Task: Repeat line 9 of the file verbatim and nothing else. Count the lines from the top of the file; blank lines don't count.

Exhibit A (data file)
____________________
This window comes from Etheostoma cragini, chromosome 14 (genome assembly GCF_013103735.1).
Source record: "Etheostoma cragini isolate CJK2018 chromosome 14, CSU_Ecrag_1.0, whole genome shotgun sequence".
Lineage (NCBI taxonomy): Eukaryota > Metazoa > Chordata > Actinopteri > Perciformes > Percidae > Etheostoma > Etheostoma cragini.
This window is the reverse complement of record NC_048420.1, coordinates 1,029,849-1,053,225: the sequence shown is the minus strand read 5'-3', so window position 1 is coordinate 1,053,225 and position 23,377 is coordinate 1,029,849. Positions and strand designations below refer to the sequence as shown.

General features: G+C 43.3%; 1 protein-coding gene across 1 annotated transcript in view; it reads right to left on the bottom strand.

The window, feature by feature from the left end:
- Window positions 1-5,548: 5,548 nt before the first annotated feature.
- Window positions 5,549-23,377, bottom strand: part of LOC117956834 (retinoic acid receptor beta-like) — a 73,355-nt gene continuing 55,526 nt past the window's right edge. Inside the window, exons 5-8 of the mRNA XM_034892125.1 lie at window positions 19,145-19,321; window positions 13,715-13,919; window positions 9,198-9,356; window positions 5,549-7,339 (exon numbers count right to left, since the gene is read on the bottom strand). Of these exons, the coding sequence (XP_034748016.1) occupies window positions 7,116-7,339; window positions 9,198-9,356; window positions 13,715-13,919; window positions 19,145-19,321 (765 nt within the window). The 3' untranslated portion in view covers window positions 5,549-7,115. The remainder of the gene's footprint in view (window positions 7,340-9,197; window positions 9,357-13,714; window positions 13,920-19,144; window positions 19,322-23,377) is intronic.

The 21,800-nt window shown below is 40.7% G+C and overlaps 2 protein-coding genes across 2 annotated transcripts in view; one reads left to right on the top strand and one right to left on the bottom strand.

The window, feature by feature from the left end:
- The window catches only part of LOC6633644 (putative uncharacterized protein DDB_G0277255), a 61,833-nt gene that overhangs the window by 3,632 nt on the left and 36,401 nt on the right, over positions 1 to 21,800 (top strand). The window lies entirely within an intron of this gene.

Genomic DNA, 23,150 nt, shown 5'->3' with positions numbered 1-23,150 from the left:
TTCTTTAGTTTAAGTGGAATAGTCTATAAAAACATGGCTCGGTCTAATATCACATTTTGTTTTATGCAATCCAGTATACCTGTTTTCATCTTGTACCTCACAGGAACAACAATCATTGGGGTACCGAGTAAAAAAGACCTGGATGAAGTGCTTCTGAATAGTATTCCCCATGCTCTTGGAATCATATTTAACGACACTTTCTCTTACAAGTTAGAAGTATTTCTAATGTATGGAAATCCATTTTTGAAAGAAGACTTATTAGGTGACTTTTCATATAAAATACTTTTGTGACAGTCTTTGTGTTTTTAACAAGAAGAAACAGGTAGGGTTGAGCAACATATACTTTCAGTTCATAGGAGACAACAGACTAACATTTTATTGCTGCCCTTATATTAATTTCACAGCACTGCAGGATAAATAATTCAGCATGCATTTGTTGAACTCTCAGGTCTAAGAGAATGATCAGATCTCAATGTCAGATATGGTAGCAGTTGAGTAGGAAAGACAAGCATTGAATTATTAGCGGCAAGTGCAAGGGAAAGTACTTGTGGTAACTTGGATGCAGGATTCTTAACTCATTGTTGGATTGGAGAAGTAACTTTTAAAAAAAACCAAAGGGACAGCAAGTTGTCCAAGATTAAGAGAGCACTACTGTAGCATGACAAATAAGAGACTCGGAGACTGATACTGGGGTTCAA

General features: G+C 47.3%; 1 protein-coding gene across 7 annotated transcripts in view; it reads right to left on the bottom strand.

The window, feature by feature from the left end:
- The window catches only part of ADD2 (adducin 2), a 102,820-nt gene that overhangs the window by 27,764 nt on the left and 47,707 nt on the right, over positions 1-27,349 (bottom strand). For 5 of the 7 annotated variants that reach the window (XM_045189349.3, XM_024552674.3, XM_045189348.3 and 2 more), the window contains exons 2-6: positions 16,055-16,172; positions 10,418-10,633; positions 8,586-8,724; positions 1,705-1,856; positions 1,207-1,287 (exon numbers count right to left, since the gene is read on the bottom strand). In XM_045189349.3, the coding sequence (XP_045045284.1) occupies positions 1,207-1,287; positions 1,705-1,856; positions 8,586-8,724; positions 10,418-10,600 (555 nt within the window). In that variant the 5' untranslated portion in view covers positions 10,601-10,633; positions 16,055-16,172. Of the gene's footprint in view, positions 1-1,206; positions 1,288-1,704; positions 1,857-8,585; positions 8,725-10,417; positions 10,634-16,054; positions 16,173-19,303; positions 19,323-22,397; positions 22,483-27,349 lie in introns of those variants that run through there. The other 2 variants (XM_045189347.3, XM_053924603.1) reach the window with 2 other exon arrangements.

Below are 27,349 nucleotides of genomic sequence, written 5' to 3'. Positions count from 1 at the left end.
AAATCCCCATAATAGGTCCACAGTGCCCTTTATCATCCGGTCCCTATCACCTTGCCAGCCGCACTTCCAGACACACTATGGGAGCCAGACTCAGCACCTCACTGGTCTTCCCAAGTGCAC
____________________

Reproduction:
The 21,800-nt window shown below is 40.7% G+C and overlaps 2 protein-coding genes across 2 annotated transcripts in view; one reads left to right on the top strand and one right to left on the bottom strand.